After the turbulence of a pandemic, Malaysia has clawed its way out of the economic recession. continuing its recovery momentum. It’s been confirmed that the World Bank has raised its 2022 economic growth forecast for Malaysia from 5.5% to 6.4%. The growth is expected to result from borders opening after the lockdown and the continuation of multiple investment projects.
Based on this positive trajectory, the Monetary Policy Committee (MPC) of Bank Negara Malaysia has announced a 0.25-point increase (to a total of 2.75%) in the Overnight Policy Rate (OPR). In turn, the ceiling and floor rates of the OPR’s corridor are experiencing an increase of 3% and 2.5%, respectively.
For the past few months, the economic activity in Malaysia has strengthened, despite challenges like inflation. Several factors have driven this growth.
Contribution of Key Economic Sectors
The lockdown was a tough blow to many industries. While some companies could sell their goods online and still meet their customers’ demands, there was a shift in customer behaviour.
As the COVID-19 cases lowered, the restrictions were slowly lifted. The market is now as crowded as ever, malls are full of shoppers, and roads are bustling with Malaysians going on about their days. This situation resulted in an 18.3% growth in private consumption—a stark difference from the 5.5% rate in Q1 2021. To summarize, the economy flourishes, and it’s a strong contributor to Malaysia’s economic growth.
Meanwhile, the lockdown also restricted tourists from visiting Malaysia. Although it was for good reasons, the economy suffered. Tourism was and has always been one of the largest industries in Malaysia. In 2019 alone, the tourism industry contributed 6.7% to Malaysia’s gross domestic product (GDP). Like two cogs in a giant gear, both tourism and economic activities go hand in hand. As more stores opened up, tourists began to plan their trips to Malaysia.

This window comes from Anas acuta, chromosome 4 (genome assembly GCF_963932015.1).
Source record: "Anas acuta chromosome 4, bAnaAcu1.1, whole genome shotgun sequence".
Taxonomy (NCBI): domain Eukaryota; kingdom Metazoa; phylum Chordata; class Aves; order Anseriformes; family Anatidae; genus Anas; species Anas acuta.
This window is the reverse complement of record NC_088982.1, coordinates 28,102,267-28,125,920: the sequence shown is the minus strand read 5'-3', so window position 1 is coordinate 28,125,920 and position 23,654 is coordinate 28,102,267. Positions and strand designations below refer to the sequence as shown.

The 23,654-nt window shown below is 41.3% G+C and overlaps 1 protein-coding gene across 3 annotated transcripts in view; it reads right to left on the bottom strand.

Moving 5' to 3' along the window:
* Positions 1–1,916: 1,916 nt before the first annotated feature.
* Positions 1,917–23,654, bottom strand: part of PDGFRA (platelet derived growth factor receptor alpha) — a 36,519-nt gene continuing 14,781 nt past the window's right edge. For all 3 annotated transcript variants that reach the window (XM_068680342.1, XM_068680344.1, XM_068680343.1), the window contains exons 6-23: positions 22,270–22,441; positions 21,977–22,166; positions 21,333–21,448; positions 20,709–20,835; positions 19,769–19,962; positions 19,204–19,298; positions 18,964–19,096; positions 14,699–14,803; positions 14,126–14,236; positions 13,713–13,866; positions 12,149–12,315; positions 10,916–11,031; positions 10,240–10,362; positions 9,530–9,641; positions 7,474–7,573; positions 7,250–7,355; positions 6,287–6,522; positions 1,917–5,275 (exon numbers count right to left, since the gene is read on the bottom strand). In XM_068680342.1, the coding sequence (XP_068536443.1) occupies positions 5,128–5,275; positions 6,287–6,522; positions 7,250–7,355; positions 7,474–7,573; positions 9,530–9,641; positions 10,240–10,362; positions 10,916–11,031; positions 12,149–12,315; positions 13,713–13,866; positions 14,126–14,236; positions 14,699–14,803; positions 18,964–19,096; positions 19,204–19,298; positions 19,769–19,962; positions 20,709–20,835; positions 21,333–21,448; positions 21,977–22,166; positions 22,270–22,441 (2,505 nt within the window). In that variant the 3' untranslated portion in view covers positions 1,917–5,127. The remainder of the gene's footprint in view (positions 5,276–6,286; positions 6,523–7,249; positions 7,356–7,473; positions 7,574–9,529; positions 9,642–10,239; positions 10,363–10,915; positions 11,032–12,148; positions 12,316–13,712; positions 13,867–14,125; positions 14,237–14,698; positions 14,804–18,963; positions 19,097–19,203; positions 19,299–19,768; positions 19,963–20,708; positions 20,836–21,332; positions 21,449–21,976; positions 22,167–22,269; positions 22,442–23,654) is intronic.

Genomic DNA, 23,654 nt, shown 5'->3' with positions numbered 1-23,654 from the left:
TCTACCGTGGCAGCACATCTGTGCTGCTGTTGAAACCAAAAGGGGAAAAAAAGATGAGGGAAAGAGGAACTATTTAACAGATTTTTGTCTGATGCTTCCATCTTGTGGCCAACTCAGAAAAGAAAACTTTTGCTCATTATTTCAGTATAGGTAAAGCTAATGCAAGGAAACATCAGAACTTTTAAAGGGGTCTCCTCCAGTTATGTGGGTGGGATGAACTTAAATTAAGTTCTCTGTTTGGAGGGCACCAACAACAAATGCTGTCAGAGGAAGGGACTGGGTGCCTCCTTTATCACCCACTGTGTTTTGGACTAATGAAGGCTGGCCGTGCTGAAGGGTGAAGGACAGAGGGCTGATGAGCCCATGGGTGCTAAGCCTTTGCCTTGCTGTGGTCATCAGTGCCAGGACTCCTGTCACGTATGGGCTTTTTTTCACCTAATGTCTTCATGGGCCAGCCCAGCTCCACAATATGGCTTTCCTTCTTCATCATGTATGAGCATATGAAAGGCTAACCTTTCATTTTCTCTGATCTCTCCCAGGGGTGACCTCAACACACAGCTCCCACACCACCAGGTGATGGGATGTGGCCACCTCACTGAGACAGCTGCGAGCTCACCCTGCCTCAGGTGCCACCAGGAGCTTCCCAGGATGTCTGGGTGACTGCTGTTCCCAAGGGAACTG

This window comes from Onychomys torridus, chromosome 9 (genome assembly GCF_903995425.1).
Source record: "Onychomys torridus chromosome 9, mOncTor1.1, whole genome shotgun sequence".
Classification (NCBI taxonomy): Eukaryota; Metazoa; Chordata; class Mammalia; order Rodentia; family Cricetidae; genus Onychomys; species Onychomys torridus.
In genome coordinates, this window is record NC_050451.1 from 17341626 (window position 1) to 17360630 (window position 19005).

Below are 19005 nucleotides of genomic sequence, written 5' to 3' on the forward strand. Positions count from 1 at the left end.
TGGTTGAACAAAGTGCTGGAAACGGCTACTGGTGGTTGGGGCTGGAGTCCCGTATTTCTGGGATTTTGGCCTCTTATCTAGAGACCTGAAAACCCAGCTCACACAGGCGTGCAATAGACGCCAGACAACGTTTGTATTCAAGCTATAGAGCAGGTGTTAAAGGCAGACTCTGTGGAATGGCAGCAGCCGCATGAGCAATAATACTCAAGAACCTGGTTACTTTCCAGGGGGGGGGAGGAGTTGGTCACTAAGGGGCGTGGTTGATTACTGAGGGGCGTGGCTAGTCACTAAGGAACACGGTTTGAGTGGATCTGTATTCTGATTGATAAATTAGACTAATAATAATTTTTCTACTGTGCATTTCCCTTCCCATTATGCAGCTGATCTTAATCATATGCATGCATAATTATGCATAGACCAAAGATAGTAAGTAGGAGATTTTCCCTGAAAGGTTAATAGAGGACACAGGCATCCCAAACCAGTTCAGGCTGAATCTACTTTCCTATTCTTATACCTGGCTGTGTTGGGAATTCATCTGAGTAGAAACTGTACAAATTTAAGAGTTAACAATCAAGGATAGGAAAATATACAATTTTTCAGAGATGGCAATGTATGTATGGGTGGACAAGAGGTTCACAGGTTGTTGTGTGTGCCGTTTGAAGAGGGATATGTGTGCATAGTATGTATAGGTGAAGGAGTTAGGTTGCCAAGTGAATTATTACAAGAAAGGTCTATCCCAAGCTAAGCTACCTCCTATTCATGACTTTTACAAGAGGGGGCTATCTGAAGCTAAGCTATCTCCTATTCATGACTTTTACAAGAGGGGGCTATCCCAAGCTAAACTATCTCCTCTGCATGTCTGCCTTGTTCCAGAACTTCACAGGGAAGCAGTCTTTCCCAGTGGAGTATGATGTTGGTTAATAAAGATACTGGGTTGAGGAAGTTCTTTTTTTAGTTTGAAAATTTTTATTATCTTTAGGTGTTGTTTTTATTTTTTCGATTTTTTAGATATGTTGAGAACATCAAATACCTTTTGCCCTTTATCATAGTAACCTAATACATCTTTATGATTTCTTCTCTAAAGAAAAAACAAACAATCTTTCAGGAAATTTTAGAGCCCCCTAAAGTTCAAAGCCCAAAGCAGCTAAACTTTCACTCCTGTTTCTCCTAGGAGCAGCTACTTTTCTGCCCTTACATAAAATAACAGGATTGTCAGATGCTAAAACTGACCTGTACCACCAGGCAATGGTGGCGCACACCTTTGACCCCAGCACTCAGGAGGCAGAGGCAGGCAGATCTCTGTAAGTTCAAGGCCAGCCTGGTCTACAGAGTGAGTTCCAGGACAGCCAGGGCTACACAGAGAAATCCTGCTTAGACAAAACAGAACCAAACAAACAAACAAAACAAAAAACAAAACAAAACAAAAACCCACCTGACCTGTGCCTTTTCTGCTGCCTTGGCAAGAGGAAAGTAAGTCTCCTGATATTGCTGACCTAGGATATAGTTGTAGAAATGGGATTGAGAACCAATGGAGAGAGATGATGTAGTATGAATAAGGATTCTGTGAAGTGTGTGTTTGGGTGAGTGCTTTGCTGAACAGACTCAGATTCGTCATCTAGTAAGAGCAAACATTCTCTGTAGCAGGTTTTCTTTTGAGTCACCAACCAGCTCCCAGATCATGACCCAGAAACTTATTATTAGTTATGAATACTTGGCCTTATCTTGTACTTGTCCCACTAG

However, despite its steady growth, the tourism sector has yet to recover fully. In 2019, Malaysia saw an all-time high in tourism revenues, hitting RM86.1 billion. But in 2021, the total value of tourism receipts was approximately RM240 million.
In addition, the manufacturing and services industries continue to grow, which saw a 12.1% increase in the Industrial Production Index (IPI) in June 2022. During the same time, the sales in the manufacturing sectors, specifically the electrical and electronic equipment subsector, rose by 23.4% to more than RM153 billion.
Of course, new policies and innovations affect Malaysia’s economic growth. One example is the expansionary fiscal policy through Budget 2022. This policy includes tax cuts and increased government spending on infrastructure. While the expansionary fiscal policy has its drawbacks, notably reduced government revenue, it proves to be a worthy strategy as the GPP increases steadily in Q2 2022.
To boost the economy further, the government released economic stimulus packages in 2021. With over RM530 billion allocated by the government, the policy successfully assisted over 20 million Malaysians and 2 million businesses. The public was encouraged to open an account at any licensed bank and receive direct cash assistance. Thus, the economy survived the COVID-19 pandemic, and Malaysians were able to begin their post-COVID lives.
Recently, when petrol prices soared worldwide, the Malaysian government offered subsidies that reprieved the effects of inflation. The RON95 petrol and diesel were subsidized. The government helped pay for your fuel; RM1.65/litre for RON95 and RM1.85/litre for diesel. At the time of writing, the subsidy is still ongoing. Although there have been discussions over when the support will end, so far the government still keeps mum.
Overseas and Domestic Demand
As briefly mentioned before, domestic private consumption has doubled in a year. This is tied to the decreased unemployment in June 2022, reaching 3.8%, with a total of 630,000 unemployed Malaysians. The government had a role in opening new job opportunities, thanks to the RM4.8 billion JaminKerja initiative. In terms of monthly income, Malaysians received increased salaries and benefits by 5.2% in the manufacturing industry and 9.3% in the services industry.
Everything has been going well in terms of foreign direct investment (FDI). The projection remains positive, with a total of RM17.3 billion worth of investment. The manufacturing, finance, and insurance sectors, in particular, became the star commodities that have attracted many investors from the United States and Singapore.
Malaysia’s economic growth is a testament that anything is possible, even in dire situations. However, 2023 is poised to be a challenging year with global headwinds caused by the tension between Ukraine and Russia, the rising price of oil, and supply chain disruptions. Nevertheless, Malaysia has bounced back and is ready to face the new year with a roaring spirit.